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Parties table 60 amendments to budget

The House finance committee on Monday collated some 60 amendments to the state budget bill tabled by the parties, proceeding with business as usual despite the possibility of the 2021 budget not being put up for a vote at all later this week.

The debate process in the House plenum, leading up to the actual vote on Thursday – after which parliament breaks for the Christmas recess – normally begins on Tuesday.

However, due to the likelihood of the budget bill not mustering enough votes this time around, the debate process might be suspended altogether. Under the rules, once the debate process gets underway it must culminate in a vote.

For this reason, the president of the House and the leaders of the parliamentary political parties will be holding a meeting on Tuesday morning to decide whether to green-light the process or halt it.

As it stands, the government bill lacks a plurality of votes in the House – it’s outnumbered by 26 to 23 currently – although that could change in the meantime should the smaller parties, who have yet to show their cards, lend their backing.

Regardless, as per protocol on Monday the House finance committee drafted a memo on the budget featuring the parties’ remarks on the balance sheet as well as on government policy in general.

In their remarks, junior opposition party Diko noted their skepticism at the government’s sanguine forecasts for an economic rebound once the Covid-19 pandemic recedes.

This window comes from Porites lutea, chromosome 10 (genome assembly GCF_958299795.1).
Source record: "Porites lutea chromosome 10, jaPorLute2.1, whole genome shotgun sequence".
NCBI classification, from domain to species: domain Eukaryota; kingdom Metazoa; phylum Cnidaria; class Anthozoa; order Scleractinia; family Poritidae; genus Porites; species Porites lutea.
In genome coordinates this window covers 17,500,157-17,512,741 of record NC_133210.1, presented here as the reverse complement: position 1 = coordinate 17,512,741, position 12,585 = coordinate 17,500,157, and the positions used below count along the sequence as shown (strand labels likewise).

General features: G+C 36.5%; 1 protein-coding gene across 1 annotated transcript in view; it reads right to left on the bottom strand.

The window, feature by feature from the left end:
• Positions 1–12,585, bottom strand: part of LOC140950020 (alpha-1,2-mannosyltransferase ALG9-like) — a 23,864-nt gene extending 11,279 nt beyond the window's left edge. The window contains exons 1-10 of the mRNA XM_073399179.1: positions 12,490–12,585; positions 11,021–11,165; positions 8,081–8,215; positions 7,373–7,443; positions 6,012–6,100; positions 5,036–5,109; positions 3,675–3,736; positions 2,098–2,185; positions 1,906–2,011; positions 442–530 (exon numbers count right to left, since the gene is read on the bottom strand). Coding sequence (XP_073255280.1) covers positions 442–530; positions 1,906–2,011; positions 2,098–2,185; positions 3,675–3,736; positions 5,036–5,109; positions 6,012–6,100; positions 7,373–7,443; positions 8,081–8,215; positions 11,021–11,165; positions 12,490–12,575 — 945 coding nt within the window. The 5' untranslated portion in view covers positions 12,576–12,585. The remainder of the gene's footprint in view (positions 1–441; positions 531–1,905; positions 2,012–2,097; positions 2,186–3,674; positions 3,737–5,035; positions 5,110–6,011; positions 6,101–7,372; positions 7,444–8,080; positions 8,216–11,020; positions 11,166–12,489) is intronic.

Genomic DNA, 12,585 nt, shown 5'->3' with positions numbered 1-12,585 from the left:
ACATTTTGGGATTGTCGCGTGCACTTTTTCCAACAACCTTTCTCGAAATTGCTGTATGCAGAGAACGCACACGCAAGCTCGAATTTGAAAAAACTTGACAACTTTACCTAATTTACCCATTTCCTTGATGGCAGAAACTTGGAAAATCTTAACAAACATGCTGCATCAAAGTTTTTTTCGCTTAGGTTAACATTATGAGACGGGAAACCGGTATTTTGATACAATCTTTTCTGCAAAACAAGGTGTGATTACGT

It said that households’ and businesses’ mounting financial obligations – temporarily papered over thanks to the coronavirus-related state relief – would begin manifesting in the real economy in 2021. This in turn would impact the government’s tax revenue stream.

Diko said the various support schemes have an expiry date, they are but a quick fix, but beyond that the government has not indicated how it will deal with the anticipated rise in unemployment in the medium to long term timeframe.

Likewise the Greens criticised the government for its lack of vision. They said the government has passed up on the opportunity to invest in the primary and secondary sectors of the economy – agriculture, livestock farming, cottage industries, or energy production.

Rather, the government continues to rely on the tertiary sector – services and banking.

Amid the recession, the government forecasts that GDP will shrink by 5.5 per cent this year – better than earlier projections of a 7 per cent decline.

The finance ministry expects the economy to start recovering next year, forecasting a 4.5 per cent growth compared to 2020.

The joblessness rate is projected to drop back to around 7 per cent in 2021, and to 6 per cent in 2022.

As for the public deficit for 2020, it will come to 4.5 per cent of GDP (from a 1.7 per cent surplus in 2019), as the public debt jumps to 115 per cent of GDP.

 

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